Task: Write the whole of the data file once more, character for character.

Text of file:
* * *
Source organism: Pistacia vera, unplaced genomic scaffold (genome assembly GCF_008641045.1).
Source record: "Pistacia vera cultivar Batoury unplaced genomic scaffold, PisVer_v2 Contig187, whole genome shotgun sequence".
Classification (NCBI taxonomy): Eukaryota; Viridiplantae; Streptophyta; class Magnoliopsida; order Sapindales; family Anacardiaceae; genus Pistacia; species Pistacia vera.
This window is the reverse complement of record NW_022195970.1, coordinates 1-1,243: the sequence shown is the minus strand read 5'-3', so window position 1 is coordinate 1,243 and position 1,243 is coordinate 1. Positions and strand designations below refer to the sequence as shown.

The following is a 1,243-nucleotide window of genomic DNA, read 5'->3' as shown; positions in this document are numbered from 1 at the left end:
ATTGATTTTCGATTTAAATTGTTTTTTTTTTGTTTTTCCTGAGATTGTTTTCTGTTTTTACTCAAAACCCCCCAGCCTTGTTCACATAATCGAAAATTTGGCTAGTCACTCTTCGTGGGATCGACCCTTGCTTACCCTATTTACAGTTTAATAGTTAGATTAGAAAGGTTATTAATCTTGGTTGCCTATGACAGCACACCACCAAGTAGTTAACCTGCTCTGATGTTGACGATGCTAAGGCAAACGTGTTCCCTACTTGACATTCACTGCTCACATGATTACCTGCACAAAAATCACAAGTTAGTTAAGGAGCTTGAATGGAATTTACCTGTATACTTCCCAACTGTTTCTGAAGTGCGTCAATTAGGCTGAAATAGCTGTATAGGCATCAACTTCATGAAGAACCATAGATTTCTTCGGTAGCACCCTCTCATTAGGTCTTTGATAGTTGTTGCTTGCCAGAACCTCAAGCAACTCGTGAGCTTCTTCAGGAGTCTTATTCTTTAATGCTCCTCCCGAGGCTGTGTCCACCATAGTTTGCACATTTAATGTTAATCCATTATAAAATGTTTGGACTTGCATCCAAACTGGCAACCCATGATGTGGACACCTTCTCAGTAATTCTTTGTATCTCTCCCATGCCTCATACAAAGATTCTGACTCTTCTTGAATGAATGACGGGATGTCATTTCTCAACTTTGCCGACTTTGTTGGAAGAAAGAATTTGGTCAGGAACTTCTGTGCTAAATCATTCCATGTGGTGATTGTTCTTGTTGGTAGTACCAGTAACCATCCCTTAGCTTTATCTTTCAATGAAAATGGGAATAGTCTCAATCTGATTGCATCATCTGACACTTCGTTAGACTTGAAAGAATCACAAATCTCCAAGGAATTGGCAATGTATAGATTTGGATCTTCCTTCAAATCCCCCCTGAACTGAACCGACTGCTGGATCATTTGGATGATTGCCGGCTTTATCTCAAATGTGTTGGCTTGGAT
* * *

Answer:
Source organism: Pistacia vera, unplaced genomic scaffold (genome assembly GCF_008641045.1).
Source record: "Pistacia vera cultivar Batoury unplaced genomic scaffold, PisVer_v2 Contig187, whole genome shotgun sequence".
Classification (NCBI taxonomy): Eukaryota; Viridiplantae; Streptophyta; class Magnoliopsida; order Sapindales; family Anacardiaceae; genus Pistacia; species Pistacia vera.
This window is the reverse complement of record NW_022195970.1, coordinates 1-1,243: the sequence shown is the minus strand read 5'-3', so window position 1 is coordinate 1,243 and position 1,243 is coordinate 1. Positions and strand designations below refer to the sequence as shown.

The following is a 1,243-nucleotide window of genomic DNA, read 5'->3' as shown; positions in this document are numbered from 1 at the left end:
ATTGATTTTCGATTTAAATTGTTTTTTTTTTGTTTTTCCTGAGATTGTTTTCTGTTTTTACTCAAAACCCCCCAGCCTTGTTCACATAATCGAAAATTTGGCTAGTCACTCTTCGTGGGATCGACCCTTGCTTACCCTATTTACAGTTTAATAGTTAGATTAGAAAGGTTATTAATCTTGGTTGCCTATGACAGCACACCACCAAGTAGTTAACCTGCTCTGATGTTGACGATGCTAAGGCAAACGTGTTCCCTACTTGACATTCACTGCTCACATGATTACCTGCACAAAAATCACAAGTTAGTTAAGGAGCTTGAATGGAATTTACCTGTATACTTCCCAACTGTTTCTGAAGTGCGTCAATTAGGCTGAAATAGCTGTATAGGCATCAACTTCATGAAGAACCATAGATTTCTTCGGTAGCACCCTCTCATTAGGTCTTTGATAGTTGTTGCTTGCCAGAACCTCAAGCAACTCGTGAGCTTCTTCAGGAGTCTTATTCTTTAATGCTCCTCCCGAGGCTGTGTCCACCATAGTTTGCACATTTAATGTTAATCCATTATAAAATGTTTGGACTTGCATCCAAACTGGCAACCCATGATGTGGACACCTTCTCAGTAATTCTTTGTATCTCTCCCATGCCTCATACAAAGATTCTGACTCTTCTTGAATGAATGACGGGATGTCATTTCTCAACTTTGCCGACTTTGTTGGAAGAAAGAATTTGGTCAGGAACTTCTGTGCTAAATCATTCCATGTGGTGATTGTTCTTGTTGGTAGTACCAGTAACCATCCCTTAGCTTTATCTTTCAATGAAAATGGGAATAGTCTCAATCTGATTGCATCATCTGACACTTCGTTAGACTTGAAAGAATCACAAATCTCCAAGGAATTGGCAATGTATAGATTTGGATCTTCCTTCAAATCCCCCCTGAACTGAACCGACTGCTGGATCATTTGGATGATTGCCGGCTTTATCTCAAATGTGTTGGCTTGGAT